Michelle Rook / Special to Agweek
YANKTON, S.D. — President Donald Trump recently announced the details of his much anticipated $1.5 trillion Infrastructure Plan. Farmers and farm groups were excited as the president specifically included rural America as part of that plan. Yet there is still some uncertainty as to what it will really mean for U.S. agriculture.
YANKTON, S.D. — The recent U.S. Department of Agriculture Prospective Plantings Report contained a few surprises, with United States farmers indicating they will plant fewer acres of corn and soybeans but more acres of wheat versus a year ago. The March 29 report showed farmers plan to plant 88 million acres of corn, down 2 percent from 2017, with soybean acreage also down 1 percent at 89 million. All wheat acreage was up 3 percent at 47.3 million acres, and spring wheat was up 15 percent at 12.6 million acres.
SIOUX FALLS, S.D. — The last year has been rough for dairy producers in the region with a milk surplus driving prices below the cost of production. However, dairy producers attending the Central Plains Dairy Expo in Sioux Falls, S.D., March 27-29 were actually talking more about the other challenges they are currently facing, including a labor crisis and a possible trade war.
LE MARS, Iowa — Le Mars, Iowa, has long been known as the "Ice Cream Capital of the World." However, this northwest Iowa town is also home to another hidden gem, the Le Mars Toy Store. It may just be the largest most diversified farm toy store in the country, with tens of thousands of farm toys of every make and model. The store is truly one you have to see to believe. "We talk about everything from custom to general toys, from 1/16 to 1/64, to restoration and our salvage yard," says Albert Schultz, owner of the Le Mars Toy Store.
SIOUX FALLS, S.D. — Most consumers are several generations from the farm but at the annual Ag Day at the Pavilion in Sioux Falls, S.D., on March 17, they learned all about the state's number one industry. More than 2,500 Sioux Falls-area consumers participated in hands-on educational activities about agriculture and food production. "They're learning that I don't just get my food in the freezer aisle or in the produce section. There's a lot of people involved to make this happen," says Kaia Hedrick, special events coordinator for the Washington Pavilion.
MERIDA, Mexico — Mexican agribusinesses are concerned about the renegotiation of the North American Free Trade Agreement. Many Mexican companies already have been buying South American grains and oilseeds over the last year to be proactive, in case the talks are not successful.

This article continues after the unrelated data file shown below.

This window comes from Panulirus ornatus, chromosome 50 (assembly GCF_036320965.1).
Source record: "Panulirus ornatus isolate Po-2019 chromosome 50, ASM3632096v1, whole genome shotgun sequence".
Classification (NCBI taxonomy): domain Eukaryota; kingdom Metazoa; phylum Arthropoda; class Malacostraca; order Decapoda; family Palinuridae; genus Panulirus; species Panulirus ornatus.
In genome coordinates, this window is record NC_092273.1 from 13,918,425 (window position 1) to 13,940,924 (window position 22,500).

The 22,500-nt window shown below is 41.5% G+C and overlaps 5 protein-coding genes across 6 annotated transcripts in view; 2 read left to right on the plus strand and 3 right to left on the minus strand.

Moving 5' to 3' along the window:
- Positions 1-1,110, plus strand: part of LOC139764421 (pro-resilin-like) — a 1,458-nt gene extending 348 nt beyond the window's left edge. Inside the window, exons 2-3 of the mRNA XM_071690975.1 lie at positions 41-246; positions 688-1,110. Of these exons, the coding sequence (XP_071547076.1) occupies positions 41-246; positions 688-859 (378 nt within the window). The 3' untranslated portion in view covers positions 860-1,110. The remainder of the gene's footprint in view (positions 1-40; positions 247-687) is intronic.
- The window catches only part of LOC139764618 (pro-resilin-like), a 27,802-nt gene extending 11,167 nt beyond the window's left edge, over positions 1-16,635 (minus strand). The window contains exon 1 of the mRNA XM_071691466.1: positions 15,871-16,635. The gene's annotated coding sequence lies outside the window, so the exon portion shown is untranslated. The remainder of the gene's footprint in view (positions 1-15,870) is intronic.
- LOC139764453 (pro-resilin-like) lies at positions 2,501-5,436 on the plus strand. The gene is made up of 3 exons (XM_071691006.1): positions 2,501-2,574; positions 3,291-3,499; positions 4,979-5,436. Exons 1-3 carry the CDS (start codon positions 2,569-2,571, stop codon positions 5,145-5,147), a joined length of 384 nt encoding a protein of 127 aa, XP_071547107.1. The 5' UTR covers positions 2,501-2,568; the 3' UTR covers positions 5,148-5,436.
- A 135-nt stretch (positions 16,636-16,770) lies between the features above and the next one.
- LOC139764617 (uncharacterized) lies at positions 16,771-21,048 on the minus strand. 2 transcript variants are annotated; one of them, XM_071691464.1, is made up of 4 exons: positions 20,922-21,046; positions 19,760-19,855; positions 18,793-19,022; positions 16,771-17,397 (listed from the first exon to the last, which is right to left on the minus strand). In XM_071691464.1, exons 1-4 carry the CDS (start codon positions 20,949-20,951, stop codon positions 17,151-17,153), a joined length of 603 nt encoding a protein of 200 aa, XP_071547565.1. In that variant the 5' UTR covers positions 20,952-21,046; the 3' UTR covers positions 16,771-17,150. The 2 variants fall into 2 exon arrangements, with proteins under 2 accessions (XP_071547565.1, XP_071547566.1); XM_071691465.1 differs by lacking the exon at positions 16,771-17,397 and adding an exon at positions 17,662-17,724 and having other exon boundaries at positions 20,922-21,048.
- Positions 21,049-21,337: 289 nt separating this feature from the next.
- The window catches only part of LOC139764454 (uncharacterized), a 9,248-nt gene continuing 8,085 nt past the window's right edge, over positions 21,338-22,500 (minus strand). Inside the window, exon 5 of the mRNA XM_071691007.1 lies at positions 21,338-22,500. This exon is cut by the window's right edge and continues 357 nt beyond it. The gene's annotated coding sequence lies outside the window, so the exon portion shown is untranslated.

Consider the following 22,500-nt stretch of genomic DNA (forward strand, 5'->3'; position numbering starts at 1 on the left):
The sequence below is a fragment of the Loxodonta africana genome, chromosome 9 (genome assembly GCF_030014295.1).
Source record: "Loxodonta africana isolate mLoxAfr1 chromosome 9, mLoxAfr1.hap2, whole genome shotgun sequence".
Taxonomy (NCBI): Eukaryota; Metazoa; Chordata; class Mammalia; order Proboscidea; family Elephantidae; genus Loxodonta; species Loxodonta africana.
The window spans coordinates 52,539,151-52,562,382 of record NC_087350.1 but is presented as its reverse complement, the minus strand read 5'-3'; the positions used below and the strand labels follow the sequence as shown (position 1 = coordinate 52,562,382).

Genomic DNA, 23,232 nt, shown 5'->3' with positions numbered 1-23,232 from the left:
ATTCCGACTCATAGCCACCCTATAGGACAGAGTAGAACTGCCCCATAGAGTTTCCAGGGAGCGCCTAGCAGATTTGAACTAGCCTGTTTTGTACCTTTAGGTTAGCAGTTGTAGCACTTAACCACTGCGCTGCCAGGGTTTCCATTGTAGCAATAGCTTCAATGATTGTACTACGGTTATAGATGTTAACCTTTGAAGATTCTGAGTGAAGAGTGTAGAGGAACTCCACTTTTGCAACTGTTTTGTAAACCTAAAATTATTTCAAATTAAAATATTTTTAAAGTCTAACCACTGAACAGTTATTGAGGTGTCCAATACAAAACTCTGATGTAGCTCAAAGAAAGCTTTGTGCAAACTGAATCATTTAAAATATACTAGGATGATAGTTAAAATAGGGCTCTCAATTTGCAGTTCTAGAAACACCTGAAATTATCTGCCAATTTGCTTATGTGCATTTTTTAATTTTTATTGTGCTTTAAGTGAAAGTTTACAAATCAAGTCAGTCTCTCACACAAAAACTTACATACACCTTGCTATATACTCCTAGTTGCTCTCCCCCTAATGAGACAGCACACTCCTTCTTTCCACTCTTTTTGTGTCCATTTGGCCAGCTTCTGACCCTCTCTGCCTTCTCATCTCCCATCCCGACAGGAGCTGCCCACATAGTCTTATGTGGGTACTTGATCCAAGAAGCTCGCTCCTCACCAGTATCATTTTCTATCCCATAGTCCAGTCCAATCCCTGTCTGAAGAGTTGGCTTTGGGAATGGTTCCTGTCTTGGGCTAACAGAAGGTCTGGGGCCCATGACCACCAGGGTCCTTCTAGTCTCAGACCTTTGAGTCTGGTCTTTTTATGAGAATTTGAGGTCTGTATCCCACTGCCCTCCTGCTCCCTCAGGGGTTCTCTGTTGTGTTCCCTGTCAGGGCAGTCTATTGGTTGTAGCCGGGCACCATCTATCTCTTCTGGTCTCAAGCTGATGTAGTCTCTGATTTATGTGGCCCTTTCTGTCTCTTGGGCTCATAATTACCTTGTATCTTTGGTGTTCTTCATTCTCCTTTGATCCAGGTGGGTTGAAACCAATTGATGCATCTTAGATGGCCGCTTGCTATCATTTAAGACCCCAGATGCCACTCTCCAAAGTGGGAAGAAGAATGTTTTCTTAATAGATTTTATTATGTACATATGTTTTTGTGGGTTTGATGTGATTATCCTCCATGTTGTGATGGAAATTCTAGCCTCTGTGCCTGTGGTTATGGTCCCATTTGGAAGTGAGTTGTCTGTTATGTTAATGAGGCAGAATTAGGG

ANAHEIM, Calif. — Uncertainty about trade under the Trump Administration continues with recent tariffs on imports of steel and aluminum, leaving U.S. agriculture concerned about a possible trade war, especially with China. President Donald Trump on March 1 announced plans for import tariffs of 25 percent on steel and 15 percent on aluminum. Trump didn't specify which countries the tariffs would apply to. However, it did trigger response from Canada, the European Union, Mexico, Australia and China.
VERA CRUZ, Mexico — With the United States in the midst of the re-negotiation of the North American Free Trade Agreement, the importance of the Mexican market to agriculture has made headlines. A delegation of 10 South Dakota farmers returned from a Feb. 18-24 trade mission to Mexico to talk with their neighbor and customer to solidify this relationship. The See for Yourself Tour was hosted by the South Dakota Soybean Research and Promotion Council.
SIOUX FALLS, S.D. — A few weeks after Congress passed the most sweeping tax reform in decades, farmers are working with their tax professionals to figure out what it ultimately means for their farming operations. Patricia Wolff, American Farm Bureau senior director of congressional relations, specializes in tax law. She says the Tax Cuts and Jobs Act has many positive aspects for agriculture.
MITCHELL, S.D. — Most consumers are now several generations removed from the farm, and for the last 40 years that has led to a continual erosion of trust in farmers. As a result, farmers and farm groups have been focusing their efforts on bridging that gap with the consumer. The latest research from the Center for Food Integrity has some good news for farmers in that area.